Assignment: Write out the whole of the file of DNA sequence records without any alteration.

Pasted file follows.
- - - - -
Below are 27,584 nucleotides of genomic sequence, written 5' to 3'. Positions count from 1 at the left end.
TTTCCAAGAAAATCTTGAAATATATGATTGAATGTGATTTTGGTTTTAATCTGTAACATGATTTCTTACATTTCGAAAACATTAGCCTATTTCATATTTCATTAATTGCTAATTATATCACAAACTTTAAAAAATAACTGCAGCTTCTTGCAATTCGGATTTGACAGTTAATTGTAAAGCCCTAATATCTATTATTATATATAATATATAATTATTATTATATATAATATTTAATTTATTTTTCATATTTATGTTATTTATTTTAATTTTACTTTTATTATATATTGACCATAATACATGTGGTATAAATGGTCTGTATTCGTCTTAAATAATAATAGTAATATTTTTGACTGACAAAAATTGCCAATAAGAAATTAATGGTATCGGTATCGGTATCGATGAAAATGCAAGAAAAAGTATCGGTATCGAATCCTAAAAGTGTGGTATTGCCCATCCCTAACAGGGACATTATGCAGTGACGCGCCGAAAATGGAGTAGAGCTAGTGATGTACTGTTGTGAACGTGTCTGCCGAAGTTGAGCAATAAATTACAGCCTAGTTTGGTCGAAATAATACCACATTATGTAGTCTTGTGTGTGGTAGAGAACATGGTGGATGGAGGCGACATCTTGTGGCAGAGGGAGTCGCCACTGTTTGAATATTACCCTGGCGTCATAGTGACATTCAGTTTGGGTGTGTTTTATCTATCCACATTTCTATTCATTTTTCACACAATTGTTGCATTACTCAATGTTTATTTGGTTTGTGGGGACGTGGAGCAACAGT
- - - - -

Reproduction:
Below are 27,584 nucleotides of genomic sequence, written 5' to 3'. Positions count from 1 at the left end.
TTTCCAAGAAAATCTTGAAATATATGATTGAATGTGATTTTGGTTTTAATCTGTAACATGATTTCTTACATTTCGAAAACATTAGCCTATTTCATATTTCATTAATTGCTAATTATATCACAAACTTTAAAAAATAACTGCAGCTTCTTGCAATTCGGATTTGACAGTTAATTGTAAAGCCCTAATATCTATTATTATATATAATATATAATTATTATTATATATAATATTTAATTTATTTTTCATATTTATGTTATTTATTTTAATTTTACTTTTATTATATATTGACCATAATACATGTGGTATAAATGGTCTGTATTCGTCTTAAATAATAATAGTAATATTTTTGACTGACAAAAATTGCCAATAAGAAATTAATGGTATCGGTATCGGTATCGATGAAAATGCAAGAAAAAGTATCGGTATCGAATCCTAAAAGTGTGGTATTGCCCATCCCTAACAGGGACATTATGCAGTGACGCGCCGAAAATGGAGTAGAGCTAGTGATGTACTGTTGTGAACGTGTCTGCCGAAGTTGAGCAATAAATTACAGCCTAGTTTGGTCGAAATAATACCACATTATGTAGTCTTGTGTGTGGTAGAGAACATGGTGGATGGAGGCGACATCTTGTGGCAGAGGGAGTCGCCACTGTTTGAATATTACCCTGGCGTCATAGTGACATTCAGTTTGGGTGTGTTTTATCTATCCACATTTCTATTCATTTTTCACACAATTGTTGCATTACTCAATGTTTATTTGGTTTGTGGGGACGTGGAGCAACAGT